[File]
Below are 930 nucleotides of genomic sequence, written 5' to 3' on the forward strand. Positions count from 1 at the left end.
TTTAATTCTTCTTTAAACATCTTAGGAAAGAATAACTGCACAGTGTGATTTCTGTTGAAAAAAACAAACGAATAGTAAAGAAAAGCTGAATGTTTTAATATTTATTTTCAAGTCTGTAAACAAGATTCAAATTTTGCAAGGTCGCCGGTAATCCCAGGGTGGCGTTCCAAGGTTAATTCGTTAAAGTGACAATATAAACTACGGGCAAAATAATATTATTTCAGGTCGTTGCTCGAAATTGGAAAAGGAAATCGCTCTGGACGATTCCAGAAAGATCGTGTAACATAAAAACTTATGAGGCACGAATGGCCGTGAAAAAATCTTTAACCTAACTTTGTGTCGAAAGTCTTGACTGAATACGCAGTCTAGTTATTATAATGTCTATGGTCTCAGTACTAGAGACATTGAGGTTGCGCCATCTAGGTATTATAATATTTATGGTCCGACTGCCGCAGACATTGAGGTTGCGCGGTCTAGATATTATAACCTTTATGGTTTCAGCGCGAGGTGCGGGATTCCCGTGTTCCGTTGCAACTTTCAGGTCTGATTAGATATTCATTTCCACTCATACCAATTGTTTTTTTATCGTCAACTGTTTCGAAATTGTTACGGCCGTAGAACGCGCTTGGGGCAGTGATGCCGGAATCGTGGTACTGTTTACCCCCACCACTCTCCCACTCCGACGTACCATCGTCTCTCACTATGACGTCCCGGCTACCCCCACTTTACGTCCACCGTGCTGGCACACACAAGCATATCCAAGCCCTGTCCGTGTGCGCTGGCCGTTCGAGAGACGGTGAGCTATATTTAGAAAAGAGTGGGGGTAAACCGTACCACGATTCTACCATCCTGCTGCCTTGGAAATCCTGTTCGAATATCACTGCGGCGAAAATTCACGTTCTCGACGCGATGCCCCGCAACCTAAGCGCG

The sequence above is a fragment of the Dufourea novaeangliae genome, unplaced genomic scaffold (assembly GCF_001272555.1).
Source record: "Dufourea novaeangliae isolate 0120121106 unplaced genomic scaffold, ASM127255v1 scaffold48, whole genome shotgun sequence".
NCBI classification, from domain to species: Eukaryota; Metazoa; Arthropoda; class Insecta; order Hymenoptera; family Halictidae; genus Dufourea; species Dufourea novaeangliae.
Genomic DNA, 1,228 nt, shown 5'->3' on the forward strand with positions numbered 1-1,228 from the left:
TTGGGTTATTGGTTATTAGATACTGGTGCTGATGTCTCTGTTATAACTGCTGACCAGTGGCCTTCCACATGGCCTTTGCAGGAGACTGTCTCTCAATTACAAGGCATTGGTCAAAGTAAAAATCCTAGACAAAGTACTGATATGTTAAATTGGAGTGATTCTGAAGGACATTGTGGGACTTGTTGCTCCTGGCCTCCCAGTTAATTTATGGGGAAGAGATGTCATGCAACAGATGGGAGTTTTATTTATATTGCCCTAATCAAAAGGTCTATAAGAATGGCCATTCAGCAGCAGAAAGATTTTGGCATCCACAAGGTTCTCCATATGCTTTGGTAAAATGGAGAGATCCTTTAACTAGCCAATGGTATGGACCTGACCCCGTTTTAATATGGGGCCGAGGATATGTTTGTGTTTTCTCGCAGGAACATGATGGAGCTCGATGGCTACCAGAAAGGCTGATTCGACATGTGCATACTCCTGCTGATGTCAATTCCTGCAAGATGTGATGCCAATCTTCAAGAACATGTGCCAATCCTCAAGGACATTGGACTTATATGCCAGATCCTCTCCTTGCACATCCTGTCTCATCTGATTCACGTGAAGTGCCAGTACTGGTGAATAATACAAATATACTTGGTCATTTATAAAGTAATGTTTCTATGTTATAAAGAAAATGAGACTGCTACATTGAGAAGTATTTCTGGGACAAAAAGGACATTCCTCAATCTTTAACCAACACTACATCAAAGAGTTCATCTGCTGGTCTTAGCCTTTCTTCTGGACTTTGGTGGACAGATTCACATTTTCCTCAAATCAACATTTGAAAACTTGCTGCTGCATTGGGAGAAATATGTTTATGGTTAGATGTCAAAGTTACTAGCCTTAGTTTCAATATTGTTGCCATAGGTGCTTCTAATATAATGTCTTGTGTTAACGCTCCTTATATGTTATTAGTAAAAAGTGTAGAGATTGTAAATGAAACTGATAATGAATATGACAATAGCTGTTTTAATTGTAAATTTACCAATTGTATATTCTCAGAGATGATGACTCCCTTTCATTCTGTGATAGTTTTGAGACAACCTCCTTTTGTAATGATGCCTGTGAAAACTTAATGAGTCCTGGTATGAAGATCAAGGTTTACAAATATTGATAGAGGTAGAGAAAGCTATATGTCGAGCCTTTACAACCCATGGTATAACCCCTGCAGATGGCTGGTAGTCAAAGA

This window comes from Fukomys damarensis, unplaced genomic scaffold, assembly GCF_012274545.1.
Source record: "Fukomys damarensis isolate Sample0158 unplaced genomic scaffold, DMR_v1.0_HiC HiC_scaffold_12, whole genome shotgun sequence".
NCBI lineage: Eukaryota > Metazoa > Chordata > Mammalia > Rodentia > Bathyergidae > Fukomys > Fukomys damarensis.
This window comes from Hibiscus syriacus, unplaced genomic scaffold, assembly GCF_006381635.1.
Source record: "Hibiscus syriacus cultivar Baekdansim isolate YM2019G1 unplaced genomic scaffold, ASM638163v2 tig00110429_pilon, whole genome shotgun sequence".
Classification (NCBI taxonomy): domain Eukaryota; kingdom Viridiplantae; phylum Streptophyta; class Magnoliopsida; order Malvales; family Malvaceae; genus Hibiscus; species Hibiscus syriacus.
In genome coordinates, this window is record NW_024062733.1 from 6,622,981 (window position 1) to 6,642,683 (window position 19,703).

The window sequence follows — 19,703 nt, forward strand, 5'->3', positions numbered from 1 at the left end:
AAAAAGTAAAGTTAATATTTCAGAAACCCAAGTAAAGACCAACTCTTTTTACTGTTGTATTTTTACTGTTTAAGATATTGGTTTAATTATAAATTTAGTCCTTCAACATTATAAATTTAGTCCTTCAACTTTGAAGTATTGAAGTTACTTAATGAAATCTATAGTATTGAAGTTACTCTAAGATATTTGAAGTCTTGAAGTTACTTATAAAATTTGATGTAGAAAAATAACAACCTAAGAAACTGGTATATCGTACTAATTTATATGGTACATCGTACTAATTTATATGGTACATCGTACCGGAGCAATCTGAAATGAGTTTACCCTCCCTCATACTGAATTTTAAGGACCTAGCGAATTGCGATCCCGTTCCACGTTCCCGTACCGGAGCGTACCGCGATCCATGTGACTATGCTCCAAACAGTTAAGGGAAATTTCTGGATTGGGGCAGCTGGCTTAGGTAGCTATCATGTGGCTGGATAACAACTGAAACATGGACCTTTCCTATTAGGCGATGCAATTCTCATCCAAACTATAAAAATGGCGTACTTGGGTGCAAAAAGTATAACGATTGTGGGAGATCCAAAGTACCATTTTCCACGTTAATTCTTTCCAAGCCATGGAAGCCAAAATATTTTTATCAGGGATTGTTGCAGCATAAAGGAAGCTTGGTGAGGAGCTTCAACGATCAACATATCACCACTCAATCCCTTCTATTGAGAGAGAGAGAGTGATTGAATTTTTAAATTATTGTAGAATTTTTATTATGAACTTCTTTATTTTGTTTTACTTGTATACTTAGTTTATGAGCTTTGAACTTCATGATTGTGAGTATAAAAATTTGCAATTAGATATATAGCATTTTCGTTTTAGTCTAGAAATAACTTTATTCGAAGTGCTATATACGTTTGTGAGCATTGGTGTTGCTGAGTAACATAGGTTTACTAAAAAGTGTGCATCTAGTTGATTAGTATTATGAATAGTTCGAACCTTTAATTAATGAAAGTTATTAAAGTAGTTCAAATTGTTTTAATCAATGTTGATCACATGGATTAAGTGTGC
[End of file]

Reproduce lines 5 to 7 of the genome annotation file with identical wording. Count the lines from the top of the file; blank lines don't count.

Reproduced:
NCBI classification, from domain to species: Eukaryota; Metazoa; Arthropoda; class Insecta; order Hymenoptera; family Halictidae; genus Dufourea; species Dufourea novaeangliae.
Genomic DNA, 1,228 nt, shown 5'->3' on the forward strand with positions numbered 1-1,228 from the left:
TTGGGTTATTGGTTATTAGATACTGGTGCTGATGTCTCTGTTATAACTGCTGACCAGTGGCCTTCCACATGGCCTTTGCAGGAGACTGTCTCTCAATTACAAGGCATTGGTCAAAGTAAAAATCCTAGACAAAGTACTGATATGTTAAATTGGAGTGATTCTGAAGGACATTGTGGGACTTGTTGCTCCTGGCCTCCCAGTTAATTTATGGGGAAGAGATGTCATGCAACAGATGGGAGTTTTATTTATATTGCCCTAATCAAAAGGTCTATAAGAATGGCCATTCAGCAGCAGAAAGATTTTGGCATCCACAAGGTTCTCCATATGCTTTGGTAAAATGGAGAGATCCTTTAACTAGCCAATGGTATGGACCTGACCCCGTTTTAATATGGGGCCGAGGATATGTTTGTGTTTTCTCGCAGGAACATGATGGAGCTCGATGGCTACCAGAAAGGCTGATTCGACATGTGCATACTCCTGCTGATGTCAATTCCTGCAAGATGTGATGCCAATCTTCAAGAACATGTGCCAATCCTCAAGGACATTGGACTTATATGCCAGATCCTCTCCTTGCACATCCTGTCTCATCTGATTCACGTGAAGTGCCAGTACTGGTGAATAATACAAATATACTTGGTCATTTATAAAGTAATGTTTCTATGTTATAAAGAAAATGAGACTGCTACATTGAGAAGTATTTCTGGGACAAAAAGGACATTCCTCAATCTTTAACCAACACTACATCAAAGAGTTCATCTGCTGGTCTTAGCCTTTCTTCTGGACTTTGGTGGACAGATTCACATTTTCCTCAAATCAACATTTGAAAACTTGCTGCTGCATTGGGAGAAATATGTTTATGGTTAGATGTCAAAGTTACTAGCCTTAGTTTCAATATTGTTGCCATAGGTGCTTCTAATATAATGTCTTGTGTTAACGCTCCTTATATGTTATTAGTAAAAAGTGTAGAGATTGTAAATGAAACTGATAATGAATATGACAATAGCTGTTTTAATTGTAAATTTACCAATTGTATATTCTCAGAGATGATGACTCCCTTTCATTCTGTGATAGTTTTGAGACAACCTCCTTTTGTAATGATGCCTGTGAAAACTTAATGAGTCCTGGTATGAAGATCAAGGTTTACAAATATTGATAGAGGTAGAGAAAGCTATATGTCGAGCCTTTACAACCCATGGTATAACCCCTGCAGATGGCTGGTAGTCAAAGA